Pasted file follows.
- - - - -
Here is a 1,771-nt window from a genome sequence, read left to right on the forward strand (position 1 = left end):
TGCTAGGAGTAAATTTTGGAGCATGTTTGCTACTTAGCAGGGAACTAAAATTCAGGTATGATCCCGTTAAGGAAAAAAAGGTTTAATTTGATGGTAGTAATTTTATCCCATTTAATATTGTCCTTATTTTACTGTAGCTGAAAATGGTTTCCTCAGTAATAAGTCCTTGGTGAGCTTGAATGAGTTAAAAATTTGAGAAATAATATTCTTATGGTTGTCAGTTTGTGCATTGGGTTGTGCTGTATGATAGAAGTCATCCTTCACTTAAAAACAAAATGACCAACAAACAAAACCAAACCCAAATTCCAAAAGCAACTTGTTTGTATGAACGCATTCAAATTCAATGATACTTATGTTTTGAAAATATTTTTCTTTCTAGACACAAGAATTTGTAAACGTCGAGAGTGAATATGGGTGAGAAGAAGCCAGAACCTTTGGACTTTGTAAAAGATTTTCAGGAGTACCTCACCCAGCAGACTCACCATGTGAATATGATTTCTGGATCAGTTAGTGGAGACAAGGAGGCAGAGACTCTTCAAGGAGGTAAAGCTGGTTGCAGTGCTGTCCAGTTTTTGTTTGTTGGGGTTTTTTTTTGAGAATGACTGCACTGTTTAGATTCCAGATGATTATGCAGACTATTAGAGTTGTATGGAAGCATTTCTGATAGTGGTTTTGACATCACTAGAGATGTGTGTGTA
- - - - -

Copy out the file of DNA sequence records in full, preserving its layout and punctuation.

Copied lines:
Here is a 1,771-nt window from a genome sequence, read left to right on the forward strand (position 1 = left end):
TGCTAGGAGTAAATTTTGGAGCATGTTTGCTACTTAGCAGGGAACTAAAATTCAGGTATGATCCCGTTAAGGAAAAAAAGGTTTAATTTGATGGTAGTAATTTTATCCCATTTAATATTGTCCTTATTTTACTGTAGCTGAAAATGGTTTCCTCAGTAATAAGTCCTTGGTGAGCTTGAATGAGTTAAAAATTTGAGAAATAATATTCTTATGGTTGTCAGTTTGTGCATTGGGTTGTGCTGTATGATAGAAGTCATCCTTCACTTAAAAACAAAATGACCAACAAACAAAACCAAACCCAAATTCCAAAAGCAACTTGTTTGTATGAACGCATTCAAATTCAATGATACTTATGTTTTGAAAATATTTTTCTTTCTAGACACAAGAATTTGTAAACGTCGAGAGTGAATATGGGTGAGAAGAAGCCAGAACCTTTGGACTTTGTAAAAGATTTTCAGGAGTACCTCACCCAGCAGACTCACCATGTGAATATGATTTCTGGATCAGTTAGTGGAGACAAGGAGGCAGAGACTCTTCAAGGAGGTAAAGCTGGTTGCAGTGCTGTCCAGTTTTTGTTTGTTGGGGTTTTTTTTTGAGAATGACTGCACTGTTTAGATTCCAGATGATTATGCAGACTATTAGAGTTGTATGGAAGCATTTCTGATAGTGGTTTTGACATCACTAGAGATGTGTGTGTA